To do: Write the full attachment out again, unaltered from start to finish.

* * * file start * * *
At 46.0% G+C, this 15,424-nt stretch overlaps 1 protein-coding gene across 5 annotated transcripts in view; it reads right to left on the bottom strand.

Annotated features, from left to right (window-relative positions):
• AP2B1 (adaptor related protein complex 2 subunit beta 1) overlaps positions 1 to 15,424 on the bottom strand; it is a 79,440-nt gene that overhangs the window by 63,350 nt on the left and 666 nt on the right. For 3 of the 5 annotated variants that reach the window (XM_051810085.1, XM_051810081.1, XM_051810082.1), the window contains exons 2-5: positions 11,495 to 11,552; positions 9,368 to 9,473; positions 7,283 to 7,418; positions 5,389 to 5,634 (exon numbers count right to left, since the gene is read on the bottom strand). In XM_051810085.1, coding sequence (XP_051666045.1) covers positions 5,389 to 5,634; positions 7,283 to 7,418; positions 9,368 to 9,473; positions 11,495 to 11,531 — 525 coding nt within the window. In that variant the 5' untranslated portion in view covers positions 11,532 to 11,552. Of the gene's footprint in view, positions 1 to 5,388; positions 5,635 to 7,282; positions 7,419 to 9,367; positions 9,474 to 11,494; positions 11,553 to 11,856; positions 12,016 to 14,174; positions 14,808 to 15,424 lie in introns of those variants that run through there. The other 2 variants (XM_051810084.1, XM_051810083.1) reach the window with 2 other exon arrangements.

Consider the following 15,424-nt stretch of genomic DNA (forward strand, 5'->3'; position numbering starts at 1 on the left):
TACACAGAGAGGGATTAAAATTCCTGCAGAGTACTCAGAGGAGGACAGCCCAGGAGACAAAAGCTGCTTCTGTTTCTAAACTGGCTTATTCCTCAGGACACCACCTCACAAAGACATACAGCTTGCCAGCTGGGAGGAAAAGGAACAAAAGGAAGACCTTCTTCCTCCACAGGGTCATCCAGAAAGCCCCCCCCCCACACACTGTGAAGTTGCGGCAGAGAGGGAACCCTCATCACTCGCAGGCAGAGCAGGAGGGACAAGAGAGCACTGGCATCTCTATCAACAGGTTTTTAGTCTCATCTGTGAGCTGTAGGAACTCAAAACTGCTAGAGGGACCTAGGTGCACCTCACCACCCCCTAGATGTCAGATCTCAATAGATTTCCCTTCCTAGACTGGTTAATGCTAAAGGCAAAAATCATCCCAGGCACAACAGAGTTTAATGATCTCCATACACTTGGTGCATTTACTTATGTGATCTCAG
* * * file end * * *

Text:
At 46.0% G+C, this 15,424-nt stretch overlaps 1 protein-coding gene across 5 annotated transcripts in view; it reads right to left on the bottom strand.

Annotated features, from left to right (window-relative positions):
• AP2B1 (adaptor related protein complex 2 subunit beta 1) overlaps positions 1 to 15,424 on the bottom strand; it is a 79,440-nt gene that overhangs the window by 63,350 nt on the left and 666 nt on the right. For 3 of the 5 annotated variants that reach the window (XM_051810085.1, XM_051810081.1, XM_051810082.1), the window contains exons 2-5: positions 11,495 to 11,552; positions 9,368 to 9,473; positions 7,283 to 7,418; positions 5,389 to 5,634 (exon numbers count right to left, since the gene is read on the bottom strand). In XM_051810085.1, coding sequence (XP_051666045.1) covers positions 5,389 to 5,634; positions 7,283 to 7,418; positions 9,368 to 9,473; positions 11,495 to 11,531 — 525 coding nt within the window. In that variant the 5' untranslated portion in view covers positions 11,532 to 11,552. Of the gene's footprint in view, positions 1 to 5,388; positions 5,635 to 7,282; positions 7,419 to 9,367; positions 9,474 to 11,494; positions 11,553 to 11,856; positions 12,016 to 14,174; positions 14,808 to 15,424 lie in introns of those variants that run through there. The other 2 variants (XM_051810084.1, XM_051810083.1) reach the window with 2 other exon arrangements.

Consider the following 15,424-nt stretch of genomic DNA (forward strand, 5'->3'; position numbering starts at 1 on the left):
TACACAGAGAGGGATTAAAATTCCTGCAGAGTACTCAGAGGAGGACAGCCCAGGAGACAAAAGCTGCTTCTGTTTCTAAACTGGCTTATTCCTCAGGACACCACCTCACAAAGACATACAGCTTGCCAGCTGGGAGGAAAAGGAACAAAAGGAAGACCTTCTTCCTCCACAGGGTCATCCAGAAAGCCCCCCCCCCACACACTGTGAAGTTGCGGCAGAGAGGGAACCCTCATCACTCGCAGGCAGAGCAGGAGGGACAAGAGAGCACTGGCATCTCTATCAACAGGTTTTTAGTCTCATCTGTGAGCTGTAGGAACTCAAAACTGCTAGAGGGACCTAGGTGCACCTCACCACCCCCTAGATGTCAGATCTCAATAGATTTCCCTTCCTAGACTGGTTAATGCTAAAGGCAAAAATCATCCCAGGCACAACAGAGTTTAATGATCTCCATACACTTGGTGCATTTACTTATGTGATCTCAG